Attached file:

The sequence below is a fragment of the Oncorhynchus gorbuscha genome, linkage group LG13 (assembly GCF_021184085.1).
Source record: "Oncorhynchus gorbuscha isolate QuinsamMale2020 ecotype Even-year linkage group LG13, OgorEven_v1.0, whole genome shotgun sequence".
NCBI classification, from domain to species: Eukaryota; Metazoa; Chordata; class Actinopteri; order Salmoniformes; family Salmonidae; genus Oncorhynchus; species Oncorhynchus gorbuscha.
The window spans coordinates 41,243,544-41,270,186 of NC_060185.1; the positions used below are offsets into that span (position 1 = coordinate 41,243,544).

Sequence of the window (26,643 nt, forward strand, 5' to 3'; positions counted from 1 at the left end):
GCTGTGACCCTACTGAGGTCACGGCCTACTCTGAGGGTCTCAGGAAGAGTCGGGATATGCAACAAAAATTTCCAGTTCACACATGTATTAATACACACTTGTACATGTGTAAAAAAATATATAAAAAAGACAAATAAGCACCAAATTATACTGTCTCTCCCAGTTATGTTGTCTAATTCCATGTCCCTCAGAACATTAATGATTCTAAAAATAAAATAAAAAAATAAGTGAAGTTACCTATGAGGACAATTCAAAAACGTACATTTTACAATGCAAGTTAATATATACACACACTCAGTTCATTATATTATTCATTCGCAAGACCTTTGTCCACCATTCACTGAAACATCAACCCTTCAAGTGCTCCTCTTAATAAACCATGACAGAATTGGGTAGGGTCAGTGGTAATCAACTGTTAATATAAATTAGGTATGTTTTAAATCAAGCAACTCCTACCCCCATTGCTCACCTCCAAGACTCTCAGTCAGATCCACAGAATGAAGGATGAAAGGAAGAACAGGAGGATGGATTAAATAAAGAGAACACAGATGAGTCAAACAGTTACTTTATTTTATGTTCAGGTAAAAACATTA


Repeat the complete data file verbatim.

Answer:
The sequence below is a fragment of the Oncorhynchus gorbuscha genome, linkage group LG13 (assembly GCF_021184085.1).
Source record: "Oncorhynchus gorbuscha isolate QuinsamMale2020 ecotype Even-year linkage group LG13, OgorEven_v1.0, whole genome shotgun sequence".
NCBI classification, from domain to species: Eukaryota; Metazoa; Chordata; class Actinopteri; order Salmoniformes; family Salmonidae; genus Oncorhynchus; species Oncorhynchus gorbuscha.
The window spans coordinates 41,243,544-41,270,186 of NC_060185.1; the positions used below are offsets into that span (position 1 = coordinate 41,243,544).

Sequence of the window (26,643 nt, forward strand, 5' to 3'; positions counted from 1 at the left end):
GCTGTGACCCTACTGAGGTCACGGCCTACTCTGAGGGTCTCAGGAAGAGTCGGGATATGCAACAAAAATTTCCAGTTCACACATGTATTAATACACACTTGTACATGTGTAAAAAAATATATAAAAAAGACAAATAAGCACCAAATTATACTGTCTCTCCCAGTTATGTTGTCTAATTCCATGTCCCTCAGAACATTAATGATTCTAAAAATAAAATAAAAAAATAAGTGAAGTTACCTATGAGGACAATTCAAAAACGTACATTTTACAATGCAAGTTAATATATACACACACTCAGTTCATTATATTATTCATTCGCAAGACCTTTGTCCACCATTCACTGAAACATCAACCCTTCAAGTGCTCCTCTTAATAAACCATGACAGAATTGGGTAGGGTCAGTGGTAATCAACTGTTAATATAAATTAGGTATGTTTTAAATCAAGCAACTCCTACCCCCATTGCTCACCTCCAAGACTCTCAGTCAGATCCACAGAATGAAGGATGAAAGGAAGAACAGGAGGATGGATTAAATAAAGAGAACACAGATGAGTCAAACAGTTACTTTATTTTATGTTCAGGTAAAAACATTA